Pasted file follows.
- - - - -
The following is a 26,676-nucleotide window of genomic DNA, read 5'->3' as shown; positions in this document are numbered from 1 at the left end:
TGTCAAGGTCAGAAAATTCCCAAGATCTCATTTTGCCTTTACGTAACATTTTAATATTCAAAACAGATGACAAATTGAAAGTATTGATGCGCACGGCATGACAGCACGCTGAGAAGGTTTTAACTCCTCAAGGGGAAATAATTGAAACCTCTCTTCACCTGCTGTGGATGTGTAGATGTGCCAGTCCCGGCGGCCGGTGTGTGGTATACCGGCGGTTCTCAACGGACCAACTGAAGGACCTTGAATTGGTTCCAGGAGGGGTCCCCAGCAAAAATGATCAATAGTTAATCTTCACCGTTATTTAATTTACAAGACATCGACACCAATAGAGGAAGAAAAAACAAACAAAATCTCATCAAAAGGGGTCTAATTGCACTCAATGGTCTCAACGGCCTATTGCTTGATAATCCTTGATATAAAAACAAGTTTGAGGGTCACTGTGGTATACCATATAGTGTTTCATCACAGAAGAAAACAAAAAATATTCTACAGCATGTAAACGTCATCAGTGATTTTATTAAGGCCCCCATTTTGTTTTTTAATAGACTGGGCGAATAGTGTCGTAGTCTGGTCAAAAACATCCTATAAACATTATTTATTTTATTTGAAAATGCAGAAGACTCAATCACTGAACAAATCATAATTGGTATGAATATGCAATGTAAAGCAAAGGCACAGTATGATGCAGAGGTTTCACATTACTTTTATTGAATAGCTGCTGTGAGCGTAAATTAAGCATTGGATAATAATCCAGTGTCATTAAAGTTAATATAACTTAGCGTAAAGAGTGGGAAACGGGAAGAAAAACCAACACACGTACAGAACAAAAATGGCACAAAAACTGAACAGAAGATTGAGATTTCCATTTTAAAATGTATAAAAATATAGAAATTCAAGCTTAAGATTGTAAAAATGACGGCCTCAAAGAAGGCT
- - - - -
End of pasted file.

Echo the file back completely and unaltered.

The following is a 26,676-nucleotide window of genomic DNA, read 5'->3' as shown; positions in this document are numbered from 1 at the left end:
TGTCAAGGTCAGAAAATTCCCAAGATCTCATTTTGCCTTTACGTAACATTTTAATATTCAAAACAGATGACAAATTGAAAGTATTGATGCGCACGGCATGACAGCACGCTGAGAAGGTTTTAACTCCTCAAGGGGAAATAATTGAAACCTCTCTTCACCTGCTGTGGATGTGTAGATGTGCCAGTCCCGGCGGCCGGTGTGTGGTATACCGGCGGTTCTCAACGGACCAACTGAAGGACCTTGAATTGGTTCCAGGAGGGGTCCCCAGCAAAAATGATCAATAGTTAATCTTCACCGTTATTTAATTTACAAGACATCGACACCAATAGAGGAAGAAAAAACAAACAAAATCTCATCAAAAGGGGTCTAATTGCACTCAATGGTCTCAACGGCCTATTGCTTGATAATCCTTGATATAAAAACAAGTTTGAGGGTCACTGTGGTATACCATATAGTGTTTCATCACAGAAGAAAACAAAAAATATTCTACAGCATGTAAACGTCATCAGTGATTTTATTAAGGCCCCCATTTTGTTTTTTAATAGACTGGGCGAATAGTGTCGTAGTCTGGTCAAAAACATCCTATAAACATTATTTATTTTATTTGAAAATGCAGAAGACTCAATCACTGAACAAATCATAATTGGTATGAATATGCAATGTAAAGCAAAGGCACAGTATGATGCAGAGGTTTCACATTACTTTTATTGAATAGCTGCTGTGAGCGTAAATTAAGCATTGGATAATAATCCAGTGTCATTAAAGTTAATATAACTTAGCGTAAAGAGTGGGAAACGGGAAGAAAAACCAACACACGTACAGAACAAAAATGGCACAAAAACTGAACAGAAGATTGAGATTTCCATTTTAAAATGTATAAAAATATAGAAATTCAAGCTTAAGATTGTAAAAATGACGGCCTCAAAGAAGGCT